Just about every day on my Twitter, Facebook, or LinkedIn feed, I find an article about the importance of Social and Emotional (SEL) teaching and learning in our K–12 schools. The research seems conclusive: SEL teaching and learning is not an add-on, but a vital component of a balanced K–12 curriculum to ensure student achievement and, ultimately, the development of healthy, successful citizens. ..more
By Bambi Betts
Thirty years ago, the vision was simple and compelling: create practical training opportunities for practicing and aspiring principals in international schools. The PTC has stayed true to that vision over the course of three decades. ..more
By Martin Walsh, TIE columnist
Things felt a little different this year. Early application numbers and results were equally competitive but less consistent. Unlike past years that saw big gains in everyone’s early numbers, this year was more of a mixed bag. ..more
By Martin Walsh, TIE columnist
Overwhelmed by the cost of attending college, depressed by admit rates that have been on a downward slide for the last decade, and discouraged by a byzantine application process and less than transparent evaluation rubric, a growing number of parents and students are looking for alternative pathways. ..more
By Martin Walsh
Nearly one million college students from other countries study in the United States, or roughly 5 percent of the nation’s total enrollment. California colleges host about 150,000 of them; that’s more than any other state. As such, a close analysis of last year’s University of California admission decisions will provide counselors with the data needed to guide the senior class. ..more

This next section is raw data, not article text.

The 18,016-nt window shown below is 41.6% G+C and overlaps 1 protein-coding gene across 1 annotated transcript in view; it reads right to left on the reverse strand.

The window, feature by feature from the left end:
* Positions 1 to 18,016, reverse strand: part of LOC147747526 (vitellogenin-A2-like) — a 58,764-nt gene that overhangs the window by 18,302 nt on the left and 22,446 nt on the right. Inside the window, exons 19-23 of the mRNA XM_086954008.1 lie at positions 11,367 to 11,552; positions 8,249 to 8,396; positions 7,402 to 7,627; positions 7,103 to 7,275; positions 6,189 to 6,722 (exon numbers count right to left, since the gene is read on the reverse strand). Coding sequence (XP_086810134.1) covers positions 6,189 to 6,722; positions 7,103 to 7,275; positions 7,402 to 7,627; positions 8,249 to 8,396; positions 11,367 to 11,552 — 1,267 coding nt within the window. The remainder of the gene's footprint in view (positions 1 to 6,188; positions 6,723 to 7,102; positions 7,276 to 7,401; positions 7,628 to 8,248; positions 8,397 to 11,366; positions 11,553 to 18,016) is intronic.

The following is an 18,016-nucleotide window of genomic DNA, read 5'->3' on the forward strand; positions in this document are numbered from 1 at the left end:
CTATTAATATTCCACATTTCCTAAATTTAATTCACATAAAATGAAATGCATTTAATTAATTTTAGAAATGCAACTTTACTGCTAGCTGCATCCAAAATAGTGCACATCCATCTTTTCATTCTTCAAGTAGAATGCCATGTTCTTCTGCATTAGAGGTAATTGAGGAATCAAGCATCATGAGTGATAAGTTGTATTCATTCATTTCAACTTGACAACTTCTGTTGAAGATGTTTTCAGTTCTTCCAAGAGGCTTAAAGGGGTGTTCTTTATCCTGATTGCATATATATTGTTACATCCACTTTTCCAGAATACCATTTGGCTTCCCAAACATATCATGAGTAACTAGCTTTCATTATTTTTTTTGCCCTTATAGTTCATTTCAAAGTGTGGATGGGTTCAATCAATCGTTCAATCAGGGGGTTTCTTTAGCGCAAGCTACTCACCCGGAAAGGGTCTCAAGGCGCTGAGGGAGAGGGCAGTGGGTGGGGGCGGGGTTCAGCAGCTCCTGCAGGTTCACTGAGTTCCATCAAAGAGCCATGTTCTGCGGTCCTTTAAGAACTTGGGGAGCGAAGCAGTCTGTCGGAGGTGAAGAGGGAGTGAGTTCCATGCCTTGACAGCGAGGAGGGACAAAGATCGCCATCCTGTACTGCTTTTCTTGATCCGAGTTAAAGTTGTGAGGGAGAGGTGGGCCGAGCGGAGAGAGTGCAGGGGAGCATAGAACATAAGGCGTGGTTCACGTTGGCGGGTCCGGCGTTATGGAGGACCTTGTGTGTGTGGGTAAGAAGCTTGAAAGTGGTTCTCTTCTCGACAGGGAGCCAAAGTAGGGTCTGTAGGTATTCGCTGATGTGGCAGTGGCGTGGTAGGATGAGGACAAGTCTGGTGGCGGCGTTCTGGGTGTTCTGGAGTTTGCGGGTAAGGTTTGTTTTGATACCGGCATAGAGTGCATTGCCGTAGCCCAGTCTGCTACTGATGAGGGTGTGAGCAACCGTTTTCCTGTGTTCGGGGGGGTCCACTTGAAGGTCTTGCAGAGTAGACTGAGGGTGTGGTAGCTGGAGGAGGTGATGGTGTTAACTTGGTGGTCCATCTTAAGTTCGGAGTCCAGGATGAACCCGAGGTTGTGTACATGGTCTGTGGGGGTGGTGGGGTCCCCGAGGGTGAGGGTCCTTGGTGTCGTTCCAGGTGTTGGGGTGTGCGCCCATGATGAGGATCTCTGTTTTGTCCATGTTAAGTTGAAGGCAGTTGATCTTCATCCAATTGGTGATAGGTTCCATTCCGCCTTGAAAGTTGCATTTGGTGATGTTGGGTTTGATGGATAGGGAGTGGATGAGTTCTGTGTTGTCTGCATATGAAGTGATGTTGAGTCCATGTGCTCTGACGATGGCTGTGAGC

By Gordon Eldridge, TIE Columnist
Human beings have a natural tendency to overlook evidence that conflicts with their current understanding--this is often referred to as “my side bias.” Could varying the instructional framing of an activity encourage students to actively consider information that conflicts with their own positions? ..more
By Gordon Eldridge, TIE Columnist
If a student can transfer something they have learned to a new context, they are more likely to be able to take their learning out of the classroom and make use of it in the world beyond school. The trouble is, so much research suggests that students rarely transfer their school learning to new contexts. ..more
By Gordon Eldridge, TIE Columnist
Collaborative group work has been shown to improve both learning and motivational outcomes. Deciding when to use collaborative learning structures is not always easy, however. A study conducted at the J.W. Goethe University of Frankfurt/Main may give some guidance. ..more
By Kim Marshall, TIE columnist
In this Learning Forward article, consultant/instructional coach Sarah Young defines culturally responsive coaching: it addresses differences between the coach, the teacher, and students; the role of social identity; and the social-political context in which the teacher is working. ..more
By Kim Marshall, TIE columnist
"My ‘may I ask you a question?’ soon became my shorthand for ‘may I have some space to wonder about these things that fascinate me?’ If the teacher was in a good mood, this sometimes opened up new learning for everyone in the room." ..more
By Kim Marshall, TIE columnist
Quinn and Stewart note that many white educators are uncomfortable discussing race in their classrooms but are increasingly called upon to do so because race has been a hot topic in recent years, and incidents of racial harassment in schools have spiked since 2016. ..more